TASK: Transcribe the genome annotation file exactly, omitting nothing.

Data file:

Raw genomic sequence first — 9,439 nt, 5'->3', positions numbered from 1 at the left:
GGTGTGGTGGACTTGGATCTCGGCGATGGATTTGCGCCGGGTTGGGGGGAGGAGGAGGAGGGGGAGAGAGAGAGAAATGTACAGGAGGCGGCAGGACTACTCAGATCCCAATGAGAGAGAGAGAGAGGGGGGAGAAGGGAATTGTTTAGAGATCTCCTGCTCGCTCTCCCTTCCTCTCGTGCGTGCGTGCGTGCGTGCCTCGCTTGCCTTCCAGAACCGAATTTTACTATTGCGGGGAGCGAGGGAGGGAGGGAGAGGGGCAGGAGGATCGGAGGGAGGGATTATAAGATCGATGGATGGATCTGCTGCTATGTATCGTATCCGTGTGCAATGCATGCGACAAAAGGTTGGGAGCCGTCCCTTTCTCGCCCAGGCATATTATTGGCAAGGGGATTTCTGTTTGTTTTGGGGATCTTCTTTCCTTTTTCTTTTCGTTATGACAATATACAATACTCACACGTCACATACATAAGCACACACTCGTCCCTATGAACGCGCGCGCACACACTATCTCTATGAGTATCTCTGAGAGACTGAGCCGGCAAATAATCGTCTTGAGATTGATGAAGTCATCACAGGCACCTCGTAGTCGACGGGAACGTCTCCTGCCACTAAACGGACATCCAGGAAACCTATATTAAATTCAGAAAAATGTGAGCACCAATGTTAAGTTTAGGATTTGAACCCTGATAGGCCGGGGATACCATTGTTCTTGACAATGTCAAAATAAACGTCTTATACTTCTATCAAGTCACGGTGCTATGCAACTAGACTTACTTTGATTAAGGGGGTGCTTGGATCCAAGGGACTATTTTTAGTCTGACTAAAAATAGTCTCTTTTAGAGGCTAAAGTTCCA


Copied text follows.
Raw genomic sequence first — 9,439 nt, 5'->3', positions numbered from 1 at the left:
GGTGTGGTGGACTTGGATCTCGGCGATGGATTTGCGCCGGGTTGGGGGGAGGAGGAGGAGGGGGAGAGAGAGAGAAATGTACAGGAGGCGGCAGGACTACTCAGATCCCAATGAGAGAGAGAGAGAGGGGGGAGAAGGGAATTGTTTAGAGATCTCCTGCTCGCTCTCCCTTCCTCTCGTGCGTGCGTGCGTGCGTGCCTCGCTTGCCTTCCAGAACCGAATTTTACTATTGCGGGGAGCGAGGGAGGGAGGGAGAGGGGCAGGAGGATCGGAGGGAGGGATTATAAGATCGATGGATGGATCTGCTGCTATGTATCGTATCCGTGTGCAATGCATGCGACAAAAGGTTGGGAGCCGTCCCTTTCTCGCCCAGGCATATTATTGGCAAGGGGATTTCTGTTTGTTTTGGGGATCTTCTTTCCTTTTTCTTTTCGTTATGACAATATACAATACTCACACGTCACATACATAAGCACACACTCGTCCCTATGAACGCGCGCGCACACACTATCTCTATGAGTATCTCTGAGAGACTGAGCCGGCAAATAATCGTCTTGAGATTGATGAAGTCATCACAGGCACCTCGTAGTCGACGGGAACGTCTCCTGCCACTAAACGGACATCCAGGAAACCTATATTAAATTCAGAAAAATGTGAGCACCAATGTTAAGTTTAGGATTTGAACCCTGATAGGCCGGGGATACCATTGTTCTTGACAATGTCAAAATAAACGTCTTATACTTCTATCAAGTCACGGTGCTATGCAACTAGACTTACTTTGATTAAGGGGGTGCTTGGATCCAAGGGACTATTTTTAGTCTGACTAAAAATAGTCTCTTTTAGAGGCTAAAGTTCCA